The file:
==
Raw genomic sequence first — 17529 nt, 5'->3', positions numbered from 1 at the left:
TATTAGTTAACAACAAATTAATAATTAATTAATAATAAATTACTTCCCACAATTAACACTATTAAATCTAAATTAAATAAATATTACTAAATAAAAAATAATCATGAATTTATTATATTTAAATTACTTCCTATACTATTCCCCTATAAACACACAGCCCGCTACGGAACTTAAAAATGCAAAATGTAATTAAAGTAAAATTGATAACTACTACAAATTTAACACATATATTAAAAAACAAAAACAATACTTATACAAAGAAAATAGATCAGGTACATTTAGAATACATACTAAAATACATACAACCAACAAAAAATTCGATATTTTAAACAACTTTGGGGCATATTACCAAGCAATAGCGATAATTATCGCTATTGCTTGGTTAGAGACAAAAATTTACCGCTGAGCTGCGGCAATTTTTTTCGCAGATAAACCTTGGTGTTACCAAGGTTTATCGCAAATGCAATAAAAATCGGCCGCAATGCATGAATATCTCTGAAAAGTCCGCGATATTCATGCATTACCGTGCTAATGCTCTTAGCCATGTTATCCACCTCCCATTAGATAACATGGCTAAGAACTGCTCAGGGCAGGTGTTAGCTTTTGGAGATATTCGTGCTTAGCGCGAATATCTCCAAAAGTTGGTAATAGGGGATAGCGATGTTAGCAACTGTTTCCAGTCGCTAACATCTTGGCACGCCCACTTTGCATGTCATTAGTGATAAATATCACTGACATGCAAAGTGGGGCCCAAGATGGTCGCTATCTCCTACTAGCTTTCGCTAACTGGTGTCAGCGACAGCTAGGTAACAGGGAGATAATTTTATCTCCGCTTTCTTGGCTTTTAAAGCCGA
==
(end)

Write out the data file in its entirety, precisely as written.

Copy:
Raw genomic sequence first — 17529 nt, 5'->3', positions numbered from 1 at the left:
TATTAGTTAACAACAAATTAATAATTAATTAATAATAAATTACTTCCCACAATTAACACTATTAAATCTAAATTAAATAAATATTACTAAATAAAAAATAATCATGAATTTATTATATTTAAATTACTTCCTATACTATTCCCCTATAAACACACAGCCCGCTACGGAACTTAAAAATGCAAAATGTAATTAAAGTAAAATTGATAACTACTACAAATTTAACACATATATTAAAAAACAAAAACAATACTTATACAAAGAAAATAGATCAGGTACATTTAGAATACATACTAAAATACATACAACCAACAAAAAATTCGATATTTTAAACAACTTTGGGGCATATTACCAAGCAATAGCGATAATTATCGCTATTGCTTGGTTAGAGACAAAAATTTACCGCTGAGCTGCGGCAATTTTTTTCGCAGATAAACCTTGGTGTTACCAAGGTTTATCGCAAATGCAATAAAAATCGGCCGCAATGCATGAATATCTCTGAAAAGTCCGCGATATTCATGCATTACCGTGCTAATGCTCTTAGCCATGTTATCCACCTCCCATTAGATAACATGGCTAAGAACTGCTCAGGGCAGGTGTTAGCTTTTGGAGATATTCGTGCTTAGCGCGAATATCTCCAAAAGTTGGTAATAGGGGATAGCGATGTTAGCAACTGTTTCCAGTCGCTAACATCTTGGCACGCCCACTTTGCATGTCATTAGTGATAAATATCACTGACATGCAAAGTGGGGCCCAAGATGGTCGCTATCTCCTACTAGCTTTCGCTAACTGGTGTCAGCGACAGCTAGGTAACAGGGAGATAATTTTATCTCCGCTTTCTTGGCTTTTAAAGCCGA